Who’s at The Bottom of the List of People Gen Z & Millennials Trust?

They’re known for not trusting institutions and not believing much of what they hear. Can you guess what public figures these skeptical generations trust most, and who they trust least? We have the ranking…

Last year, Oxford’s Word of the Year was “post-truth”—a telling decision for an era in which fake news abounds, skepticism rules, and Millennials and Gen Z are never quite sure what to believe. Their faith in large institutions, including banks and churches, has plummeted. A recent Forbes article even suggests that Millennials should be the guides in navigating the post-truth world, because it’s their “natural habitat.”

Our Age of Not Believing trend looked at this shift back in 2014, and found that for these young consumers, not believing what they see in front of them had already become an instinct: 89% of Millennials questioned whether what they read or see online is true, and 82% took everything they read or see “with a grain of salt.” These skeptical groups are on constant watch for signs of hoaxes, pranks, and cover-ups. In the current age of Photoshop abuse, Instagram filters, and catfishing, Millennials and Gen Z are hyperaware of the ways that they can be “fooled” by what is on their screens. With trust at an all-time low, it’s become a rare, and valuable commodity.

After growing up in a “post-truth” world, who can young consumers trust? In our recent Influencer Effect research, we looked at the trust levels that young consumers have in a range of public figures to see who they are listening to—if anyone. Here’s a look at that ranking, which shows who (outside of their own friends and family) Millennials and Gen Z trust the most—and who they trust the least:

Ok, so we're not too surprised that Millennials and Gen Z were overall most likely to say that they don't trust…


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The Newsfeed

“It[‘s] only about the music for me, nothing else dictates what I listen to, I either like it or I don't.”—Male, 28, WA

A new app is getting teens’ attention as it rises through the ranks of the new social apps to know, even surpassing Houseparty’s popularity—but the catch is it’s “piggyback[ing]” on Snapchat. Polly allows users to create anonymous surveys that they can send on Snapchat (there's that anonymity allure again), meaning many users may not have actually downloaded the Polly app, so they “could slip away if friends stop posting questions.” For now though, the app amassed 20 million users and 100 million answers last month, proving it’s one to keep an eye on. (TechCrunch)

Designers are taking to social media to “shame” the retailers ripping off their work. When Zoila Darton spotted a Forever 21 shirt eerily similar to the one she helped create to benefit Planned Parenthood, she posted a tweet to let the brand know their copycat didn’t go unnoticed—and quickly gained attention from fashion editors and others. This isn’t the first time pieces have been copied by Forever 21, but designers have a hard time taking legal recourse against the powerful company. Instead, social media posts are often their best bet. (NYTimes)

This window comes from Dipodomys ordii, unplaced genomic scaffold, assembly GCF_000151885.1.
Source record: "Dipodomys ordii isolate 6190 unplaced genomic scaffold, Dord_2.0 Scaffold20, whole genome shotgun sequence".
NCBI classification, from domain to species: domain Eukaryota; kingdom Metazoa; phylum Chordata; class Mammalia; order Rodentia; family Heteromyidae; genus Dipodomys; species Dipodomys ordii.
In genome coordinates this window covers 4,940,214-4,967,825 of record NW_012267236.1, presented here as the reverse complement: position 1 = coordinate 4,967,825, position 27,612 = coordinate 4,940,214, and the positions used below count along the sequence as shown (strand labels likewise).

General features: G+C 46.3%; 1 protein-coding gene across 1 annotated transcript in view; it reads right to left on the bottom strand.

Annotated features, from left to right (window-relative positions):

BeautyCon is continuing to take “Sephora and Coachella and smash it into one thing” to appeal to young consumers. At the latest L.A. event, 20,000 beauty fans came to meet their influencer idols and try out the latest makeup trends, surrounded by empowering slogans and messages—true to the brand’s idea that “beauty can be something beyond a concealer culture.” Of course, brands were there “to win over the new generation”—ChapStick Duo offered cotton candy while Rimmel London’s “slayground” gave attendees a chance to set down their makeup and enjoy a jungle gym and swing set.
(The New Yorker)

It turns out saving money might not be cord cutters’ top reason for switching to streaming. Instead, a recent Magid Associates survey found that “the attractions” of SVOD programming (aka their content) is their top reason for making the move, followed by the overall decline of TV-viewing among 18-24-year-olds. Cable companies are trying to reel The Post-TV Gen back in by offering lower-cost cable bundles (so-called “skinny bundles”), but stepping up their shows might be a better first step to reversing the “accelerating” trend of cutting the cord. (TheStreet)

Pokémon is reaching out to a new generation of trainers with its first app for preschool-aged kids. Pokémon Playhouse follows in the wake of the massively successful augmented reality app, Pokémon Go (which was so popular that we put together an entire infographic on it) but won’t be AR-based. Instead, Playhouse will tap into the collectibles trend by featuring favorite characters like Pikachu for kids to collect by completing activities. There will also be puzzles and more in the app’s “interactive park.” (Kidscreen)

“I'm literally listening to music any time it is socially acceptable.”—Female, 28, MN

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